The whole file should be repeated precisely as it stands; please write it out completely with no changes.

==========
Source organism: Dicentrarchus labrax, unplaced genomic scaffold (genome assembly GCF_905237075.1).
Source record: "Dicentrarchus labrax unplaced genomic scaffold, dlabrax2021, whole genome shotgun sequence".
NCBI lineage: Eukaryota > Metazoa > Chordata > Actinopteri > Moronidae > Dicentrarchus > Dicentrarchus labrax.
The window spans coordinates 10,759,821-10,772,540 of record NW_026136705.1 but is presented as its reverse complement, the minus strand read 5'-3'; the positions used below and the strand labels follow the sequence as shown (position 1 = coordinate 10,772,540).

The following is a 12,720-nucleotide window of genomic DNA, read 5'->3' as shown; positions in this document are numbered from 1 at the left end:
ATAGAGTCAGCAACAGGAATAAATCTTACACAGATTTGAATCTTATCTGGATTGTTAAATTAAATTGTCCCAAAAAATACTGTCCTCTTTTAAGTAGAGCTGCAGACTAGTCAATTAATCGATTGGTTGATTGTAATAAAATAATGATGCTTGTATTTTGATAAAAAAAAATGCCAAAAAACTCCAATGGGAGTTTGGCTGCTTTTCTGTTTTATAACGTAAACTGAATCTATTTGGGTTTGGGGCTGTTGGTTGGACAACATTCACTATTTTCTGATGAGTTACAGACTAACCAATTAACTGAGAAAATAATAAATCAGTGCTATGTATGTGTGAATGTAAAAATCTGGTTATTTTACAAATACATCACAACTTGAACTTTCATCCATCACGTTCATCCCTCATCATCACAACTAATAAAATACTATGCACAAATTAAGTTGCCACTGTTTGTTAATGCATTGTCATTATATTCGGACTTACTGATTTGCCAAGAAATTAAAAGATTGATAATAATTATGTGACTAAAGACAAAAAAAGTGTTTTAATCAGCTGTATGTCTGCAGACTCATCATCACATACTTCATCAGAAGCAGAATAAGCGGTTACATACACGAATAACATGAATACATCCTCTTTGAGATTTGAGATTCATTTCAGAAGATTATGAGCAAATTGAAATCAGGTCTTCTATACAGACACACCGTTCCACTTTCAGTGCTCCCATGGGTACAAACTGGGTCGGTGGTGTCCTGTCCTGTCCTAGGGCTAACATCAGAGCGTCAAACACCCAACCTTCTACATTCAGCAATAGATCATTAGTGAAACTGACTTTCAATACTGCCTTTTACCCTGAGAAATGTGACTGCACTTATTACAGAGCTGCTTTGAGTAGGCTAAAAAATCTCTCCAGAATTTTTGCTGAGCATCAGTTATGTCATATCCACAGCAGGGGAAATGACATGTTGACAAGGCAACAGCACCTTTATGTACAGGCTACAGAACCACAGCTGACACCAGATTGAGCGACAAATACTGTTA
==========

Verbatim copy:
Source organism: Dicentrarchus labrax, unplaced genomic scaffold (genome assembly GCF_905237075.1).
Source record: "Dicentrarchus labrax unplaced genomic scaffold, dlabrax2021, whole genome shotgun sequence".
NCBI lineage: Eukaryota > Metazoa > Chordata > Actinopteri > Moronidae > Dicentrarchus > Dicentrarchus labrax.
The window spans coordinates 10,759,821-10,772,540 of record NW_026136705.1 but is presented as its reverse complement, the minus strand read 5'-3'; the positions used below and the strand labels follow the sequence as shown (position 1 = coordinate 10,772,540).

The following is a 12,720-nucleotide window of genomic DNA, read 5'->3' as shown; positions in this document are numbered from 1 at the left end:
ATAGAGTCAGCAACAGGAATAAATCTTACACAGATTTGAATCTTATCTGGATTGTTAAATTAAATTGTCCCAAAAAATACTGTCCTCTTTTAAGTAGAGCTGCAGACTAGTCAATTAATCGATTGGTTGATTGTAATAAAATAATGATGCTTGTATTTTGATAAAAAAAAATGCCAAAAAACTCCAATGGGAGTTTGGCTGCTTTTCTGTTTTATAACGTAAACTGAATCTATTTGGGTTTGGGGCTGTTGGTTGGACAACATTCACTATTTTCTGATGAGTTACAGACTAACCAATTAACTGAGAAAATAATAAATCAGTGCTATGTATGTGTGAATGTAAAAATCTGGTTATTTTACAAATACATCACAACTTGAACTTTCATCCATCACGTTCATCCCTCATCATCACAACTAATAAAATACTATGCACAAATTAAGTTGCCACTGTTTGTTAATGCATTGTCATTATATTCGGACTTACTGATTTGCCAAGAAATTAAAAGATTGATAATAATTATGTGACTAAAGACAAAAAAAGTGTTTTAATCAGCTGTATGTCTGCAGACTCATCATCACATACTTCATCAGAAGCAGAATAAGCGGTTACATACACGAATAACATGAATACATCCTCTTTGAGATTTGAGATTCATTTCAGAAGATTATGAGCAAATTGAAATCAGGTCTTCTATACAGACACACCGTTCCACTTTCAGTGCTCCCATGGGTACAAACTGGGTCGGTGGTGTCCTGTCCTGTCCTAGGGCTAACATCAGAGCGTCAAACACCCAACCTTCTACATTCAGCAATAGATCATTAGTGAAACTGACTTTCAATACTGCCTTTTACCCTGAGAAATGTGACTGCACTTATTACAGAGCTGCTTTGAGTAGGCTAAAAAATCTCTCCAGAATTTTTGCTGAGCATCAGTTATGTCATATCCACAGCAGGGGAAATGACATGTTGACAAGGCAACAGCACCTTTATGTACAGGCTACAGAACCACAGCTGACACCAGATTGAGCGACAAATACTGTTA